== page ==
Last time, we introduced four types of parameters necessary for most automated CFRP manufacturing processes. Feeds, distances, pressures, and temperatures are essential parts of every layup operation. See here which types exist, and which function they fulfill.
In this article, we will highlight the most important parameters of the types of feeds and distances. The last article already hinted at some parameters and how they can be used to control different scenarios when manufacturing. If you are new to this series, we recommend starting with the article about end-effectors – the layup tools used to place CFRP material. From there you can easily catch up.
The term “feed” comes from machining technologies and describes the movement across the part, while “speed” is used to describe the rotational speed difference between the cutting tool and the component. In CFRP manufacturing, feeds describe the movement speed (velocity) at which the layup tool traverses across the layup surface. The most common units are given in mm/min or m/s. “Distances” in this context refers to the distances between trigger points along the movement path. They are usually given in mm or in. When reaching a trigger point, the feed may change, or certain pressures or temperatures may be adjusted.
To describe a layup path, at least 6 different feeds [m/s] are necessary:
These trigger points need to be defined by certain distances [mm]:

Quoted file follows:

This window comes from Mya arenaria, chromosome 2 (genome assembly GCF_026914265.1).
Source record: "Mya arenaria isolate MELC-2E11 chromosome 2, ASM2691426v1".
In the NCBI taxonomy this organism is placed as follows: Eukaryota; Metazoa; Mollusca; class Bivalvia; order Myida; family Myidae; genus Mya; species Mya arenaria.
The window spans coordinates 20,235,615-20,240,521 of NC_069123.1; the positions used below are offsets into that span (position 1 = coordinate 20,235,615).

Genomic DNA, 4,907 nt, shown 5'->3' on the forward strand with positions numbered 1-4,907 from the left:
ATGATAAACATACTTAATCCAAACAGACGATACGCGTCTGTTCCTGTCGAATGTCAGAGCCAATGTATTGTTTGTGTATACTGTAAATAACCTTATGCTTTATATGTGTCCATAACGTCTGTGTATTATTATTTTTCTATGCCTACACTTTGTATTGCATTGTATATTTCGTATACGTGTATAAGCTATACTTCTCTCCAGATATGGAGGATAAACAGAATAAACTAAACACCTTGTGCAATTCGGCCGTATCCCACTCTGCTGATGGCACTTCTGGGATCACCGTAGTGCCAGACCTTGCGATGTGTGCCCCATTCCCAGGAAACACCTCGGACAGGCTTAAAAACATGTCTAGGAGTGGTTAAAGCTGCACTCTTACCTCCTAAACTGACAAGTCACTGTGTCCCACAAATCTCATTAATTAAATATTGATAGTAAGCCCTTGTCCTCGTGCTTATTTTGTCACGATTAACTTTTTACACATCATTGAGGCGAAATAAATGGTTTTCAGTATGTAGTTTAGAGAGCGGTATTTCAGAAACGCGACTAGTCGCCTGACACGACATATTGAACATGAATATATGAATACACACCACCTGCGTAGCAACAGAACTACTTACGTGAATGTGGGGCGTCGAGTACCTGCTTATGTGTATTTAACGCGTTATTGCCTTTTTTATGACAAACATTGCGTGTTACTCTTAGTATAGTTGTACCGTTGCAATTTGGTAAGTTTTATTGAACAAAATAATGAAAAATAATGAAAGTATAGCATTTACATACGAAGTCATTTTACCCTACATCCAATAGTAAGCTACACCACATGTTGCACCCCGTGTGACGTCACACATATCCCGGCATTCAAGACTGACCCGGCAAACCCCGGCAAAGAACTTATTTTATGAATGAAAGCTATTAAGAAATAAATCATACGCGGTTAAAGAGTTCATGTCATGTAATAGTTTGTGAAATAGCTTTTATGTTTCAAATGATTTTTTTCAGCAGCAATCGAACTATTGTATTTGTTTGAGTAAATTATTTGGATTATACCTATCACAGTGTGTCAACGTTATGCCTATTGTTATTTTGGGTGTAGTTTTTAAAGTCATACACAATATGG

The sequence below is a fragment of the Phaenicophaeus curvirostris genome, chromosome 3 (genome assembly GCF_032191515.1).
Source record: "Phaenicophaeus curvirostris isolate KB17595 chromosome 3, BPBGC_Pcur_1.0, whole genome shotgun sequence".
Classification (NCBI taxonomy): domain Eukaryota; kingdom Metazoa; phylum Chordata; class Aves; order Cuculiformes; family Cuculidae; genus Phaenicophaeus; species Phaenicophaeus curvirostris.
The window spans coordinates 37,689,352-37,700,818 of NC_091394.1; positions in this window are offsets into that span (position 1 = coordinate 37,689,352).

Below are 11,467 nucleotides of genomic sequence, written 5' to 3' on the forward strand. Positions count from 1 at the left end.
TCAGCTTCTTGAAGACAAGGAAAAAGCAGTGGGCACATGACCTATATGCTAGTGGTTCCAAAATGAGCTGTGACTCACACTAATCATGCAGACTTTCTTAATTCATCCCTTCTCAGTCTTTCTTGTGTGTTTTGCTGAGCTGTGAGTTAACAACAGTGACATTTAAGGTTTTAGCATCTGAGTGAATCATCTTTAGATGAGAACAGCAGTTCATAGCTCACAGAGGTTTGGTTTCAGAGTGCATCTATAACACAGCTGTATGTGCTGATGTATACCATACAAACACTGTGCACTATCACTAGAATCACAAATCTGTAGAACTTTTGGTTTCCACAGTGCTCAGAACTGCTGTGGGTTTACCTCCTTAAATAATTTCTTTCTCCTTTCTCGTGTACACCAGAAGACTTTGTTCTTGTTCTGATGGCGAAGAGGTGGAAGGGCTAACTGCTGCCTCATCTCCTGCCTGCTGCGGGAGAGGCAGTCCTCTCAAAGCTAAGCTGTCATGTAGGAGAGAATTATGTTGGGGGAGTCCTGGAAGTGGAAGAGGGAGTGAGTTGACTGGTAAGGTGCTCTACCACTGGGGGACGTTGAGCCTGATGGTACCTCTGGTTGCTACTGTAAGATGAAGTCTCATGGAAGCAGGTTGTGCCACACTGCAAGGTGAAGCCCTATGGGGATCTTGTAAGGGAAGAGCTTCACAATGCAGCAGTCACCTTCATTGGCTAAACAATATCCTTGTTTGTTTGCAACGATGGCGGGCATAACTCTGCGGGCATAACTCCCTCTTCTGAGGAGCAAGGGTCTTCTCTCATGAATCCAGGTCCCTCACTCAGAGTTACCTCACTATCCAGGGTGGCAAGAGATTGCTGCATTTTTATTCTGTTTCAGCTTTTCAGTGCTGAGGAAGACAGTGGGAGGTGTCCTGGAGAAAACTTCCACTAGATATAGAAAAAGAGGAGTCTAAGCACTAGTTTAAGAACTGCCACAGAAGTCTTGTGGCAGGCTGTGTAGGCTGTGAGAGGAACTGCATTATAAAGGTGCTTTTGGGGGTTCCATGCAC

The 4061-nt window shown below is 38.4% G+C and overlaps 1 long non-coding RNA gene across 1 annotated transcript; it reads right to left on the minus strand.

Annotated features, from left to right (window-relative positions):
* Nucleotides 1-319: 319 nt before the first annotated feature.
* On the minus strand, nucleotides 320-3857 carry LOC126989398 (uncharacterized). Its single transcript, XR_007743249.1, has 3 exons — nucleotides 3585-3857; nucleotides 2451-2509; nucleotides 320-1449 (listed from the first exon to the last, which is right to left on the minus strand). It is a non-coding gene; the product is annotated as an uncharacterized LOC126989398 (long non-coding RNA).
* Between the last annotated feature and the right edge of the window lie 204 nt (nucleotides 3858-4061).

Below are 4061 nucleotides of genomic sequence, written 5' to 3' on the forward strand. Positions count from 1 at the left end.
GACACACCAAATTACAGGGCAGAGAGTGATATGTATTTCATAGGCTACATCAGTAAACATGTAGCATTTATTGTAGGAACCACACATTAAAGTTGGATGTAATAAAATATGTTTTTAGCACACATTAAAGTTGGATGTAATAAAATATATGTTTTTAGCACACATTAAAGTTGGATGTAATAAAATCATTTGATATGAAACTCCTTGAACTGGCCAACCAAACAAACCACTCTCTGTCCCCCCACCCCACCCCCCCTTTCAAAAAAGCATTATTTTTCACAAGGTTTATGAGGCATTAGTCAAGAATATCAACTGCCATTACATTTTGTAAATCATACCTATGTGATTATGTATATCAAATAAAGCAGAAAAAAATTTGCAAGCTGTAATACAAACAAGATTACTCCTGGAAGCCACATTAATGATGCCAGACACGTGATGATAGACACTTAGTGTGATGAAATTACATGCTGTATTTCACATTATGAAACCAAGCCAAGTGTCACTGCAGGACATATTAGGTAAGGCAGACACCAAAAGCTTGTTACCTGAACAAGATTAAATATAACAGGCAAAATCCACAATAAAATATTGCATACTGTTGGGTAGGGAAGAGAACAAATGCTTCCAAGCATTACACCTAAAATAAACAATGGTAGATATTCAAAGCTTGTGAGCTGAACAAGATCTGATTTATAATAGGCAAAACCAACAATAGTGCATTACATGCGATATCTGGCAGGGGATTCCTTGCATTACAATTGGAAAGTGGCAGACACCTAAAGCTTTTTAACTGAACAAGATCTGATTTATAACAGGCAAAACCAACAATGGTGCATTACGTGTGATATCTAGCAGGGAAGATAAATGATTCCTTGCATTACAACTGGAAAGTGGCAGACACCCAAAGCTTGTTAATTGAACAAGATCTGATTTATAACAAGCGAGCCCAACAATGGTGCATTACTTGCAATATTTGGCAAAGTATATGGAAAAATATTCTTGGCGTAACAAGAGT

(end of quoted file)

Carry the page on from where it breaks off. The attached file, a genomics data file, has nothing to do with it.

Let’s look at an example from last week’s article:
Figure 1: A course on a curved surface.
The blue arrows (1, 10) denote the start and end vectors of the whole movement path. They surround an orange line segment, whose length is defined by the rapid distance. Starting from right to left, the following red line (2) denotes the approach vector, which defines the distance and velocity used to reach the „Roll in“ position (3). This is the first surface contact point. The light blue line (4) denotes the area in which the „Initial speed“ is used since this is the first area in which tapes will be placed. The long blue line in the center (5) tells us that the „layup speed“ is used until reaching point (6), where the „Initial speed“ is used again. Take a look at the bottom left side – an additional, short tow is now also being laid. Since a new tow is to be laid, the „Initial speed“ needs to be used. Shortly thereafter, all tows need to be cut as the course ends (7). The light gray area denotes the „Cutting area“, which surrounds the actual cutting position. The remaining layup is done using the layup speed (8). Just as we used the approach vector on the right side, the „roll out“ (also 8) and departure vector (9) are now being used to safely lift off the surface (10). The rapid traversal speed is used in (1 and 10) and to move towards the subsequent course, omitted in this example
In this article, we went in-depth into the process settings and how they can be used to influence the movement path of the layup operations. Next week’s article will cover pressures and temperatures – what they are used for and how they can be optimally used.
Until then, stay safe and stay tuned.